The server interface 202 communicates with the server 100. The server interface 202 receives secondary requests from the server 100.

The syntax analyzer 204 interprets the syntax of secondary requests received via the server interface 202 and provides the results of the interpretation to the execution unit 206.

The execution unit 206, based on the results provided from the syntax analyzer 204, provides the contents of secondary requests to the hash collision monitor 210.

When the storage device 200 performs write processing and read processing, the hash collision monitor 210 monitors whether or not a hash collision occurs. A hash collision is an event, as a result of the same hash value being derived from different keys, an instruction is made to store different data into the same address (logical address and offset).

If a hash collision occurs when write processing is performed, the hash collision registration unit 212 registers information regarding the hash collision into the hash collision index 230. Data regarding write processing in which a hash collision occurred is stored into the hash collision cache 232 and the non-volatile memory 240. In this case, if there is a possibility that the address in the non-volatile memory 240 into which data regarding the write processing in which a hash collision occurred is to be stored is coexistent with a data that is already stored, the address of the addressee may be stored. If it is impossible for there to be coexistence with data that is already stored (the case in which the total data size exceeds the storage capacity of the address), the hash collision registration unit 212 stores the data at an address different from the address of the addressee.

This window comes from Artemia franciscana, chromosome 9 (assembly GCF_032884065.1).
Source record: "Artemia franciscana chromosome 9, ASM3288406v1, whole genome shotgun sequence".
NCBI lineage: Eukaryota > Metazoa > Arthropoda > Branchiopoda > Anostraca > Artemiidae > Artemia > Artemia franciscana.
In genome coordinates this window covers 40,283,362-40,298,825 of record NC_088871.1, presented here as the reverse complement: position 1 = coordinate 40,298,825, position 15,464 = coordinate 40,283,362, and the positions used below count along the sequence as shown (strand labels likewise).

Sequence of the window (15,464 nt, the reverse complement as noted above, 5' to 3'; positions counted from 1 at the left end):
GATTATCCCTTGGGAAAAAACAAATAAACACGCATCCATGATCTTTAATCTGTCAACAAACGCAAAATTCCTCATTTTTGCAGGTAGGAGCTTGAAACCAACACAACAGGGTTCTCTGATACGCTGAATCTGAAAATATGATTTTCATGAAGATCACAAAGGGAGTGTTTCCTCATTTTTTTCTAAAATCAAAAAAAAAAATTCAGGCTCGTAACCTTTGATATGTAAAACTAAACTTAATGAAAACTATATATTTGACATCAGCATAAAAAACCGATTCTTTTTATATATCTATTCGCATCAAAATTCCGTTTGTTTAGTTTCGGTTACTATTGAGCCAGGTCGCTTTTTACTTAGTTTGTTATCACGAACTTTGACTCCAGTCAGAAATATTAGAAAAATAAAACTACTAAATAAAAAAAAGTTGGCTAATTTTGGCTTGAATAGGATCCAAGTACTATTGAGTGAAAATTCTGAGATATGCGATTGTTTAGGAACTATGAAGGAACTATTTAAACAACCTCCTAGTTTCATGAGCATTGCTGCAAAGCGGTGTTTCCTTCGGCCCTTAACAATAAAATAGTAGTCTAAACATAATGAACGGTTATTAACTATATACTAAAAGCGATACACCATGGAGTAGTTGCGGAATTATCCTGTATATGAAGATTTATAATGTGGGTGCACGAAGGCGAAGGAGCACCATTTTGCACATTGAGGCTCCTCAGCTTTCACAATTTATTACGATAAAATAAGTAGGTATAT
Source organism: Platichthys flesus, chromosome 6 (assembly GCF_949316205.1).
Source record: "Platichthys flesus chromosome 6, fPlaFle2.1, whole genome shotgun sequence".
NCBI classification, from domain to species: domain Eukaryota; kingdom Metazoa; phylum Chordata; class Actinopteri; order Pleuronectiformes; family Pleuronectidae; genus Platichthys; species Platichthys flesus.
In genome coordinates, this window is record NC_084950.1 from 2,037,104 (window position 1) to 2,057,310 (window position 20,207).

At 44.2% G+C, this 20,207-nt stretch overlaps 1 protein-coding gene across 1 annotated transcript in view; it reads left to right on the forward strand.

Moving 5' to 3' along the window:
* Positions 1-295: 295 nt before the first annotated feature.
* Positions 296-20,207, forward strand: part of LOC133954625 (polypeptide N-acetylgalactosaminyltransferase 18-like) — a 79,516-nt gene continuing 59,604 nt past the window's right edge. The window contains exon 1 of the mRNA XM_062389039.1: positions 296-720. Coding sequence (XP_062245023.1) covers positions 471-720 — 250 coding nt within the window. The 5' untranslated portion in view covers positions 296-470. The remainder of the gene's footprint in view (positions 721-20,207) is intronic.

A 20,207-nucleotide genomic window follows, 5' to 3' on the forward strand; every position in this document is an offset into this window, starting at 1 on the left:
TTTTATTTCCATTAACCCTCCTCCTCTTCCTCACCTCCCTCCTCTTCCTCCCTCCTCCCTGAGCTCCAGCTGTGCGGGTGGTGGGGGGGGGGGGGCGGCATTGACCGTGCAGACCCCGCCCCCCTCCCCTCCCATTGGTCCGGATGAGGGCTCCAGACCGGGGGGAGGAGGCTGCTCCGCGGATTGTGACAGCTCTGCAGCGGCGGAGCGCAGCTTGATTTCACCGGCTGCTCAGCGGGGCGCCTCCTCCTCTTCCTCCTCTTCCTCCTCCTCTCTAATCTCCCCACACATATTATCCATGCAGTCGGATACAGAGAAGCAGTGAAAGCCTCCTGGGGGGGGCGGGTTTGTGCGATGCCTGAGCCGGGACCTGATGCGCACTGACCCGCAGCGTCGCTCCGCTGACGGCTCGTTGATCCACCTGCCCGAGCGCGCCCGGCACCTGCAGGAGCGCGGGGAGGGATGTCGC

When read processing is performed, the hash collision search unit 214 references the hash collision index 230 and, if it is determined that a hash collision has occurred, executes read processing from the hash collision cache 232.

The data I/O 220 executes data access with respect to the hash collision index 230, the hash collision cache 232, the logical-physical conversion table 234, and the non-volatile memory 240.

FIG. 10 is a flowchart showing an example of the flow of processing executed in the storage device 200. The processing of this flowchart is executed when the storage device 200 receives a write request (which, in the case of transaction processing, further includes an instruction for parallel writing).